To replicate the finding of an association between PTSD symptomatology and problematic drug/ alcohol use in a clinical sample of young people in Scotland. To examine possible gender differences in this association, as well as the potential moderating effects of perceived social support and coping. To test the self-medication hypothesis (SMH).
Design: The present study is cross-sectional in design
A series of five self-report questionnaires were administered, individually, to obtain measures of PTSD symptomatology, levels of problematic drug and alcohol use, perceived social support and coping. In addition, a short series of structured interview questions were asked, where appropriate, to elicit further information pertaining to drug and/ or alcohol use.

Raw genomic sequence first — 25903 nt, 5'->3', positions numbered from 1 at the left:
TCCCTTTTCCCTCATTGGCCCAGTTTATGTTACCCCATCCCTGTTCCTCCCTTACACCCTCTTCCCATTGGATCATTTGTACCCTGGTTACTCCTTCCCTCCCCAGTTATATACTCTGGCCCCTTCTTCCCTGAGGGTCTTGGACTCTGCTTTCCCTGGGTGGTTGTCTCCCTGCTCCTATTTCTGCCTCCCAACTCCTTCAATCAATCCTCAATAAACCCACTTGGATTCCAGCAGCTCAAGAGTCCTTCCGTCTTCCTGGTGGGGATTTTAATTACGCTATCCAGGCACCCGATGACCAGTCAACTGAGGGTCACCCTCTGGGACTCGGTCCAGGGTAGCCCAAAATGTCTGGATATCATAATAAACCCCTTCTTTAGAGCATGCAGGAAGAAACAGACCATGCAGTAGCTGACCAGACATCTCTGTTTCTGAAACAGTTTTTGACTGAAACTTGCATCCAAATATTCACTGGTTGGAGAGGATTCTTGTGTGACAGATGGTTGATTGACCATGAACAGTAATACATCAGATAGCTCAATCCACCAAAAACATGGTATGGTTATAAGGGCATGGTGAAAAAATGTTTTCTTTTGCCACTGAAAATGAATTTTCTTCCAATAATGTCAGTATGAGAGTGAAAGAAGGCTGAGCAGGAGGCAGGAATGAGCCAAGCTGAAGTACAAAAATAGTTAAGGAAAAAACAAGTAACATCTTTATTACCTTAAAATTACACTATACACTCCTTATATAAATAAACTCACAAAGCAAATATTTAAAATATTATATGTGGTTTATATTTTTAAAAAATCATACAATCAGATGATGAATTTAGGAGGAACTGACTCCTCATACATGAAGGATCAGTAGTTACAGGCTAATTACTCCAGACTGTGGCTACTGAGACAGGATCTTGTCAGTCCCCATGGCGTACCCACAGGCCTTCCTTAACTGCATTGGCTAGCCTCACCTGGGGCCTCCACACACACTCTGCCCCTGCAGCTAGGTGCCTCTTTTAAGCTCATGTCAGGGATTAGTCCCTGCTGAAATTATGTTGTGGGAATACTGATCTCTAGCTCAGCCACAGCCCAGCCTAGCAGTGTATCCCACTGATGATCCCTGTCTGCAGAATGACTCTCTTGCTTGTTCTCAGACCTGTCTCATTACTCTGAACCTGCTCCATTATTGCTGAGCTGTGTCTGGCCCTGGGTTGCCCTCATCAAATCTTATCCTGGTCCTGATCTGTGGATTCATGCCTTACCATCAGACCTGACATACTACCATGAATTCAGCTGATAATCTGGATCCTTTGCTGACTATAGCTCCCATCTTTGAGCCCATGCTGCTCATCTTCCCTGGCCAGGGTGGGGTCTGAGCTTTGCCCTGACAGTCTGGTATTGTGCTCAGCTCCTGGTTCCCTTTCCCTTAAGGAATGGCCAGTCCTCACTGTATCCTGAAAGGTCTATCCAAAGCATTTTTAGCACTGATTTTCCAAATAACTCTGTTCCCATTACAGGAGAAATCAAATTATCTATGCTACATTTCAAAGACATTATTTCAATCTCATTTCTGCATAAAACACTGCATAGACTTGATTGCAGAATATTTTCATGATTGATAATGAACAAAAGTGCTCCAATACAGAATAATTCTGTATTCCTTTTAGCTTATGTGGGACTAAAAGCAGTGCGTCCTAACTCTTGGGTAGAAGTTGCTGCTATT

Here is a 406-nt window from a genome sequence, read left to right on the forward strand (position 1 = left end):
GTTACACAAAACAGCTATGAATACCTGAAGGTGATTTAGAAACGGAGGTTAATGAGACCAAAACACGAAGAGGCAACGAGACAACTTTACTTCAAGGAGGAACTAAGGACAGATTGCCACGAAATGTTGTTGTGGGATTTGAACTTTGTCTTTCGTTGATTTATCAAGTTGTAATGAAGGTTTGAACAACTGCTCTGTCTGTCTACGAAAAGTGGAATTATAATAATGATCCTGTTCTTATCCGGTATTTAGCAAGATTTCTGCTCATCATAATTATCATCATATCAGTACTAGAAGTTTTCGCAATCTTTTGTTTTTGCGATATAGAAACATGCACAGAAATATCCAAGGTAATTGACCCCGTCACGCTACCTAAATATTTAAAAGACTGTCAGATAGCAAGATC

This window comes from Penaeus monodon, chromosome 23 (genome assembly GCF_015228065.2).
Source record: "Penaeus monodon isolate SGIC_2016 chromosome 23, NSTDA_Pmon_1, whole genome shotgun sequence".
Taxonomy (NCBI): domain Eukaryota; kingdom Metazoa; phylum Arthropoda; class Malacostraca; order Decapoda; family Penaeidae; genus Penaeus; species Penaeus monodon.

The results indicated a lack of a significant association between PTSD and substance use in the sample being studied. Some support for the SMH was obtained with the finding of an association between perceived relatedness of alcohol use and trauma effects, and levels of problemati.c alcohol use. Reported onset of alcohol use prior to the trauma experience was associated with higher levels of problematic use and individuals reporting prior onset of substance use, tended to report an increase in use following the trauma.
Results are discussed in the context of prior findings in the literature of a consistent relationship between PTSD and substance use, and methodological limitations of the present study are highlighted. It is suggested, with reservation, that the results provide some support for the SMH. Clinical implications and future recommendations are discussed.